The self-assessment tool resulted from the ASQ/Forbes Insights culture of quality research that resulted in the white paper, "Culture of Quality: Accelerating Growth and Performance in the Enterprise." The free report is available at www.cultureofquality.org.
World Quality Month is an annual event celebrating quality and quality professionals. The www.worldqualitymonth.org website, supported by ASQ, contains a complete celebration guide and a toolkit with resources that can be downloaded.
SCHOLARSHIP AWARDED Salah Haridy, a research associate at Northeastern University in Boston and doctoral student at Nanyang Technological University in Singapore, received this year’s Richard A. Freund International Scholarship. Haridy, of Egypt, was awarded the $5,000 scholarship, which is named after a past ASQ president and supports a quality professional’s graduate studies. Haridy’s research interests include quality control and process improvement in manufacturing and service sectors.
NEW SR GUIDE A free publication that guides quality professionals through the process of using their quality skills to help their organization integrate social responsibility has been released by ASQ. You can download the guide, titled "Integrating Social Responsibility Into Business Strategy: A Guide for Quality Professionals," at www.thesro.org/integration-guide.
ORIGAMI CASE STUDY A new case study involving a trainer in India using origami in his lean workshops has been released by ASQ’s Knowledge Center. To read this online-only case study, visit http://asq.org/knowledge-center/case-studies-origami-lean-workshop.html.
DIVISION CONFERENCES Three conferences sponsored by ASQ divisions are being held this month. ASQ’s Biomedical Division will host a conference Oct. 13 in Des Plaines, IL. For more information, visit http://asq.org/biomed. ASQ’s Food, Drug and Cosmetic Division will hold a conference Oct. 22 in Hoffman Estates, IL. Visit http://asq.org/fdc for more details. Twelve ASQ divisions are co-sponsoring the first ASQ Technical Communities Conference slated for Oct. 30-31 in Orlando, FL. Visit www.asqtcconference.com for more details.
LEADERSHIP PROGRAM ASQ is offering a leadership program for professionals at organizations focused on establishing a culture of quality and performance excellence. The one-year development experience will prepare professionals for impactful leadership and help them emerge with a broader perspective on how to achieve performance excellence for their own organizations, stimulate innovation, and build the knowledge and capabilities necessary to be leaders in the 21st century. Those interested in learning more about next year’s class should email email@example.com.
Report: Most Execs Don’t Rely on Data to Make Big Decisions
The great majority of executives around the world—94%—say management in their organizations is prepared to make significant decisions about the strategic direction of their businesses, but barely one-third said they relied primarily on data and analytics when they made their last big decision.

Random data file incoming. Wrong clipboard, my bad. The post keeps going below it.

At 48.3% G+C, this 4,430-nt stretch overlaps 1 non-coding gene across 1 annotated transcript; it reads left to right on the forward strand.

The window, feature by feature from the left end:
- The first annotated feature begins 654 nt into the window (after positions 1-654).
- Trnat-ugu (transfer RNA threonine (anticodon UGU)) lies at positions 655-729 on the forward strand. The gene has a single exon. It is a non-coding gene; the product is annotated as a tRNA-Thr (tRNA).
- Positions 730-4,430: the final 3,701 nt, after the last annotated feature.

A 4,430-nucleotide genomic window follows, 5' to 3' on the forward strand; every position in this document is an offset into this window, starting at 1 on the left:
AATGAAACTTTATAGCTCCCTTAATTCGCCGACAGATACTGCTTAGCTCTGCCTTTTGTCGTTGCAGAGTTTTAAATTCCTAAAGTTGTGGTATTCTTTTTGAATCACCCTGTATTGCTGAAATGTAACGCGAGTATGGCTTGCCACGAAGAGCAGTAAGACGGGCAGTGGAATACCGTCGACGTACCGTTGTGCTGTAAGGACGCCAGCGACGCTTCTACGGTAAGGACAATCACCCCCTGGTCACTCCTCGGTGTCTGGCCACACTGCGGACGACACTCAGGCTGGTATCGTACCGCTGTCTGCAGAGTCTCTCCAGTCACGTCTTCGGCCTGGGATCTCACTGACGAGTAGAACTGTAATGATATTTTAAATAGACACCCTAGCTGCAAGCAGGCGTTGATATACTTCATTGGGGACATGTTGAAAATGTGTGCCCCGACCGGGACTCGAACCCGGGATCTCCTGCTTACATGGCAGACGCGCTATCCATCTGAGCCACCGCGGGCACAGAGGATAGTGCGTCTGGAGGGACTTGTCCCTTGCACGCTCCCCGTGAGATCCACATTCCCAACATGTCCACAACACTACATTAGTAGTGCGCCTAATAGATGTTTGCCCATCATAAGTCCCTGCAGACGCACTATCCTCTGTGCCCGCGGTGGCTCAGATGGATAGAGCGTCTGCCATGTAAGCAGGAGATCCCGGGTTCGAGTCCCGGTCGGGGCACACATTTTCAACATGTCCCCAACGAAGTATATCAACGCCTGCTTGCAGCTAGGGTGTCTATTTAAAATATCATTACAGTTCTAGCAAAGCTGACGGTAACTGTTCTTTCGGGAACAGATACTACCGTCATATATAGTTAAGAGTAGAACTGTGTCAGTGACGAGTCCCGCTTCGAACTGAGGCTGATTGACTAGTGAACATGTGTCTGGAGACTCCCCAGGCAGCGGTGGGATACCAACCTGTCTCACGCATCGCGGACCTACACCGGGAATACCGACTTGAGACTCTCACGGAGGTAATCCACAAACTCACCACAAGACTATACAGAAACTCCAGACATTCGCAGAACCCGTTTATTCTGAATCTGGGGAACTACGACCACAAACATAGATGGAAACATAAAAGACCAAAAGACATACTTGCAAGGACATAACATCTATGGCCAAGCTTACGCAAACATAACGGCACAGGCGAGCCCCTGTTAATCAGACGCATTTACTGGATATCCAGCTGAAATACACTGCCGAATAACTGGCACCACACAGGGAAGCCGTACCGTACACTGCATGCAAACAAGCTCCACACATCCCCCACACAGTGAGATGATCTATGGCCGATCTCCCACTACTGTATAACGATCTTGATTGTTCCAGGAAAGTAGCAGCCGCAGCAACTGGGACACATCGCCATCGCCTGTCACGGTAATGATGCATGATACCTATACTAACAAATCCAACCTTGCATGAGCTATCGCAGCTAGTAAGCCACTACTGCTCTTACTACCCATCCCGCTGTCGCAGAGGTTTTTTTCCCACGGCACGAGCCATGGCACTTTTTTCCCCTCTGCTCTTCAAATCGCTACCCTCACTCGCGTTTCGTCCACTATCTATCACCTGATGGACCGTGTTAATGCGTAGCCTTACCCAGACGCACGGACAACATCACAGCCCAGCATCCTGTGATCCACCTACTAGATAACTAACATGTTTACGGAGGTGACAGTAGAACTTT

Executives’ intuition or experience, along with the advice and experience of others in their organizations, influenced decision making for 58% of executives, according to a recent Economist Intelligence Unit survey report titled, "Gut & Gigabytes: Capitalizing on the Art and Science in Decision Making."
The 42% of executives who said their organizations are highly data driven, however, reported the biggest improvements in decision making during the last two years. All executives said a top priority for the next two years is to make investments in the quality of data analysis to enable better decisions.
More findings from the 40-page report, sponsored by PricewaterhouseCoopers, can be found at http://preview.thenewsmarket.com/previews/pwc/documentassets/345166.pdf.
A NEW ONLINE search tool for consumers to learn whether a vehicle is directly affected by a recall has been unveiled by the U.S. Department of Transportation’s National Highway Traffic Safety Administration. The free tool provides consumers a quick way to identify uncompleted recalls by entering a vehicle identification number. All major light vehicle and motorcycle brands can be searched. Visit https://vinrcl.safercar.gov/vin for more information.
TO TACKLE THE challenges of the federal government’s Big Data Research and Development Initiative and similar private-sector projects, a multidisciplinary approach comprised of partnerships among statisticians, mathematicians, data scientists and relevant domain scientists is needed, the American Statistical Association recommends in a recently released white paper. The 27-page paper, "Discovery With Data: Leveraging Statistics With Computer Science to Transform Science and Society," can be accessed at www.amstat.org/newsroom/pressreleases/2014-asawhitepaper.pdf.
A NEW EXECUTIVE director of the American Society of Civil Engineers (ASCE) has been named. Thomas W. Smith III, a civil engineer by trade, has been an ASCE member for more than 25 years and has served as ASCE’s deputy executive director since 2010 and general counsel since 1997.
THE KUWAIT SOCIETY of Engineers (KSE) and the American Society for Testing and Materials (ASTM) International have formed a partnership that will cultivate several collaborative activities such as cooperative promotion, training, and upcoming meetings and events. ASTM also will provide editorial content for inclusion in Al-Mohandesoon magazine, KSE’s official publication.